Australian companies that know how to deal with older workers
Just as companies have shifted on the area of gender and race diversity in the workplace, they now need to change their mindset to encourage older workers to remain employed.
Australian companies need to adopt aged worker-friendly policies in order to survive and attract the best talent.
PwC’s The Golden Age Index report found businesses should look to adopt flexible working policies, such as “phased retirement”, or expanding training programs to encourage and support their older workforce.
“They should also take steps to achieve age diversity, for example through opening up apprenticeship schemes to older workers so that they can capitalise on their experience,” the report said.
PwC people and organisation partner Jon Williams said Australian companies had made gains on improving diversity in the workplace but needed a mindset change to implement policies to attract and retain older staff.
“Companies need to change workplace policies to allow people to work much more flexibly and they need to change culture,” Mr Williams said.
“We’ve moved on the diversity lens now we need to extend that to age.”
He said when blue collar jobs were automated the whole job was lost, but when it came to white collar roles only parts would be replaced.
“In the long term we’re going to need human skills, not computer skills, intuition and application of experience to solve social problems and that fits well into the older workforce’s skills, and unless we tap into these people we’re going to undercut our ability as a country.”
Mr Williams said there was no reason why older workers couldn’t be taught science, technology, engineering and maths (STEM) skills but also the next wave of jobs in aged care would value older workers with life experience skills.
Companies such as electricity operator Transgrid are implementing plans to encourage older workers to remain employed.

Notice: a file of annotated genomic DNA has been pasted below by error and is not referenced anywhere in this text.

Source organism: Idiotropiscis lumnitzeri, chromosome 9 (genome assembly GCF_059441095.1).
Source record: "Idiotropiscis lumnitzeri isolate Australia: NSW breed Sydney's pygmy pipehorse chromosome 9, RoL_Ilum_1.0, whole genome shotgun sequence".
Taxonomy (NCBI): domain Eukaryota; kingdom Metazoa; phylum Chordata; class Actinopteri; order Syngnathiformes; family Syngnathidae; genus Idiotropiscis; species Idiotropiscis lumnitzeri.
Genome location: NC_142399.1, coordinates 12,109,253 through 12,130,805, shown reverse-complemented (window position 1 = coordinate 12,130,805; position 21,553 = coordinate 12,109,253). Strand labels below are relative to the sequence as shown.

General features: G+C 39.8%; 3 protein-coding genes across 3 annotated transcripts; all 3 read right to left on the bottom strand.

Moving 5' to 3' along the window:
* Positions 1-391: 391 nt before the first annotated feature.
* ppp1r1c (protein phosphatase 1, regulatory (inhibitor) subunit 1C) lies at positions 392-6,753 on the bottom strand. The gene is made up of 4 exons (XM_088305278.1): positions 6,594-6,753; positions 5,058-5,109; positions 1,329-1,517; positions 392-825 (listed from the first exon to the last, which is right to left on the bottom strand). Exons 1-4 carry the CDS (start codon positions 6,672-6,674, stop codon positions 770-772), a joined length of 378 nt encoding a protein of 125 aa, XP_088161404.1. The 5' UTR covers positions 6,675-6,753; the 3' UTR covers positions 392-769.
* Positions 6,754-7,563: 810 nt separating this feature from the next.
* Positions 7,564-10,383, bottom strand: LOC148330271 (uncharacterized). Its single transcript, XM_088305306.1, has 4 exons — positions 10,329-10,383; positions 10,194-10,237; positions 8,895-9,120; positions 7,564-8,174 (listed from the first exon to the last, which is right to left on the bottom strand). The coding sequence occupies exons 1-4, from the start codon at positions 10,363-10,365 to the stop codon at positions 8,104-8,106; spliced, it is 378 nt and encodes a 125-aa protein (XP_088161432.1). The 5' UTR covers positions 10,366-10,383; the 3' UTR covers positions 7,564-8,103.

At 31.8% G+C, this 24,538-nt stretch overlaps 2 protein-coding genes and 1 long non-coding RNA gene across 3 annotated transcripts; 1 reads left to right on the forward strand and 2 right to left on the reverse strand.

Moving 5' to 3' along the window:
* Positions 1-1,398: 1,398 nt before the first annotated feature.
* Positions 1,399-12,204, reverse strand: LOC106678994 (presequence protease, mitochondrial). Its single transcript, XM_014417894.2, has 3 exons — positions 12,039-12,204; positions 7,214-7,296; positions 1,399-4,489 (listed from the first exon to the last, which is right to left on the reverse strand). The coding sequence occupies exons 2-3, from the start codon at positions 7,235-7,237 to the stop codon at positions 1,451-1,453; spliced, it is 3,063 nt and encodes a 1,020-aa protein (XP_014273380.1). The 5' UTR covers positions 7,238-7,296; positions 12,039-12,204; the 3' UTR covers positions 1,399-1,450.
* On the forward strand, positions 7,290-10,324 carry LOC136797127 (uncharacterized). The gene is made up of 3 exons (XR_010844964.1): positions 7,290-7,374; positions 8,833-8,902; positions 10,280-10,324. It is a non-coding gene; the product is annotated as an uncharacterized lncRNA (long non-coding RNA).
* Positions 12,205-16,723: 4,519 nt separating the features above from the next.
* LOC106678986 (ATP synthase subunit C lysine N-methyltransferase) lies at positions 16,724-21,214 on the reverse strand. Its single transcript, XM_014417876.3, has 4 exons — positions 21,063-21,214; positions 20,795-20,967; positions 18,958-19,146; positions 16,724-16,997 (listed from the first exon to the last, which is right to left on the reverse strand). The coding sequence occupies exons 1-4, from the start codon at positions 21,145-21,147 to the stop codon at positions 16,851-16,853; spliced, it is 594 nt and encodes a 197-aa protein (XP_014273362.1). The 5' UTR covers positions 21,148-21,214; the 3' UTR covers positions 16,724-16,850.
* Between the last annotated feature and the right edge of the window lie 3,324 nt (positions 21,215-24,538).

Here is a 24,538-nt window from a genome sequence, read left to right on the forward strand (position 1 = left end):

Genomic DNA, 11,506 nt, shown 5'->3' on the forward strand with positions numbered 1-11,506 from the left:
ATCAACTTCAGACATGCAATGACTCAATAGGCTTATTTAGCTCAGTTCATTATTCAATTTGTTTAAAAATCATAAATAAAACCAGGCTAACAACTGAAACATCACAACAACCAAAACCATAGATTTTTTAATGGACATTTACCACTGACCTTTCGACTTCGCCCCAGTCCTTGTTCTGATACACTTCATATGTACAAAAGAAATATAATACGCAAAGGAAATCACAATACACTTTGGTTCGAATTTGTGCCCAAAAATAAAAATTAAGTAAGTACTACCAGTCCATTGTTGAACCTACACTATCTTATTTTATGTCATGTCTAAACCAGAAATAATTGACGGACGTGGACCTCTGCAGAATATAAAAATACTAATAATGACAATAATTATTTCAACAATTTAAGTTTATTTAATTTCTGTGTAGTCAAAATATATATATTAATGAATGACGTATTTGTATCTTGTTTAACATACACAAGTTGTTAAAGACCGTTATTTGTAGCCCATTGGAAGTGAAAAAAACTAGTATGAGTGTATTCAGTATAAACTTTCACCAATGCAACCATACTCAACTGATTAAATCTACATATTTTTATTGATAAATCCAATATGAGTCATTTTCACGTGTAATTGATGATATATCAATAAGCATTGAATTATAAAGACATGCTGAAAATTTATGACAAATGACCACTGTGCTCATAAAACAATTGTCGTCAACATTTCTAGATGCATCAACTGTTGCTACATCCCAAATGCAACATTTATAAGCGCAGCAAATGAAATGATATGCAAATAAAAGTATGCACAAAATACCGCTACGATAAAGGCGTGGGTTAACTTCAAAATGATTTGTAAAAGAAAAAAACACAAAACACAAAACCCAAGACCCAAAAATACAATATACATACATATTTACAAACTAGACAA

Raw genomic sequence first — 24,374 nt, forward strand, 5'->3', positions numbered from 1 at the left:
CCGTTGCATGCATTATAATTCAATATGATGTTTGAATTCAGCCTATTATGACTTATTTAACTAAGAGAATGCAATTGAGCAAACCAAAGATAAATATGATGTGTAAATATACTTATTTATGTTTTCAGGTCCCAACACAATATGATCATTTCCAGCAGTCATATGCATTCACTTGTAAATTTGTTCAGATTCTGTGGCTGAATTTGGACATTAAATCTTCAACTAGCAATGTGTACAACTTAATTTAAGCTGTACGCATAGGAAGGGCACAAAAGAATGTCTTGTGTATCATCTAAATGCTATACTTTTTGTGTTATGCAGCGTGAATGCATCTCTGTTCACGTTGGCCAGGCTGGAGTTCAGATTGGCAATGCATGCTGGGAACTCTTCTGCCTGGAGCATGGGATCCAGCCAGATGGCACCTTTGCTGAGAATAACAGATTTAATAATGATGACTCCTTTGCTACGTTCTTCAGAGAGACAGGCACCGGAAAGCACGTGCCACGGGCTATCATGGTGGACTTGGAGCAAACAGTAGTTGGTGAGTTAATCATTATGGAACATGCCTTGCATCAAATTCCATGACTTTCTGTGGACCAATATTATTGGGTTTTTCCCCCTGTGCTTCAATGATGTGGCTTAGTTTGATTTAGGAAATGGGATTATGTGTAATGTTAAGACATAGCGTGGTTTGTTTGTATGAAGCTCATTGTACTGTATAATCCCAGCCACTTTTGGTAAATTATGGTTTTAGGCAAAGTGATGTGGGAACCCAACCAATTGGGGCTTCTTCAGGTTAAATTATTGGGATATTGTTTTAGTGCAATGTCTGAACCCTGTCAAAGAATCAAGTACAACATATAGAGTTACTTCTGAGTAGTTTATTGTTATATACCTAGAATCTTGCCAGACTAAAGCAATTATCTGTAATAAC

The company undertakes strategic workforce planning each year to enable analysis of risks and fill gaps over the next five to 10 years.
It found a number of years ago there was an “age-cliff” as many engineers planned for retirement.
In response, the organisation brought on quite a number of graduates over a few years in preparation for transferring mid-career engineers into senior engineering roles.
Staff are also given other benefits including flexible work arrangements to phased retirement such as a condensed four-day week, a nine-day fortnight, 35-hour week, 15 per cent superannuation and personal leave of 18 days a year.
At Australia Post, 50 per cent of the workforce is over 45 years of age.
In 2010 the company introduced a policy whereby those over 53 years of age and with at least five years’ continuous service have been able to request flexible working arrangements in order to transition to retirement.
Employees may access their accrued long service leave or annual leave on a regular or patterned basis to maintain their salary.
With five generations in the workforce for the first time in its history, Westpac provides employees aged over 50 a “Prime of Life” program where they are given support to plan their next move, including transition to retirement.
Source: Australian Financial Review
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